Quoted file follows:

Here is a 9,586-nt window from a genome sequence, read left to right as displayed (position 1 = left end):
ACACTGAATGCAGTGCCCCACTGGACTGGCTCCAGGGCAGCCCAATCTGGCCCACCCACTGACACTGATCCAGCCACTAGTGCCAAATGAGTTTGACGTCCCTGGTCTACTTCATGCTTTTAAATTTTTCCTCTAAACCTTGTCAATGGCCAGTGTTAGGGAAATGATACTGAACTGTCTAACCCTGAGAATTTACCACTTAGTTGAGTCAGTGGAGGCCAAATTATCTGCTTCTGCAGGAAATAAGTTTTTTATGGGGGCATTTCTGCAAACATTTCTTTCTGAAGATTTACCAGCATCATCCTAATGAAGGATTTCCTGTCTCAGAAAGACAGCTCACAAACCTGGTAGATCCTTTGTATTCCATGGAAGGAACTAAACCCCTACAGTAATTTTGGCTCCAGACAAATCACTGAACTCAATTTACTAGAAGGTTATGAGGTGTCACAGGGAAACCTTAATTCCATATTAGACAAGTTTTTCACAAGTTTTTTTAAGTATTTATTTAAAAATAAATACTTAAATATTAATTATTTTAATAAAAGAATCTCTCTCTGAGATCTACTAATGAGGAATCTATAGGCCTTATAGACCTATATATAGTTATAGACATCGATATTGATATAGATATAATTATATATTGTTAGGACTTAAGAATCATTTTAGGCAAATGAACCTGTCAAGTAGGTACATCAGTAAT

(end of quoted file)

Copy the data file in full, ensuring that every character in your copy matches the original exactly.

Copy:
Here is a 9,586-nt window from a genome sequence, read left to right as displayed (position 1 = left end):
ACACTGAATGCAGTGCCCCACTGGACTGGCTCCAGGGCAGCCCAATCTGGCCCACCCACTGACACTGATCCAGCCACTAGTGCCAAATGAGTTTGACGTCCCTGGTCTACTTCATGCTTTTAAATTTTTCCTCTAAACCTTGTCAATGGCCAGTGTTAGGGAAATGATACTGAACTGTCTAACCCTGAGAATTTACCACTTAGTTGAGTCAGTGGAGGCCAAATTATCTGCTTCTGCAGGAAATAAGTTTTTTATGGGGGCATTTCTGCAAACATTTCTTTCTGAAGATTTACCAGCATCATCCTAATGAAGGATTTCCTGTCTCAGAAAGACAGCTCACAAACCTGGTAGATCCTTTGTATTCCATGGAAGGAACTAAACCCCTACAGTAATTTTGGCTCCAGACAAATCACTGAACTCAATTTACTAGAAGGTTATGAGGTGTCACAGGGAAACCTTAATTCCATATTAGACAAGTTTTTCACAAGTTTTTTTAAGTATTTATTTAAAAATAAATACTTAAATATTAATTATTTTAATAAAAGAATCTCTCTCTGAGATCTACTAATGAGGAATCTATAGGCCTTATAGACCTATATATAGTTATAGACATCGATATTGATATAGATATAATTATATATTGTTAGGACTTAAGAATCATTTTAGGCAAATGAACCTGTCAAGTAGGTACATCAGTAAT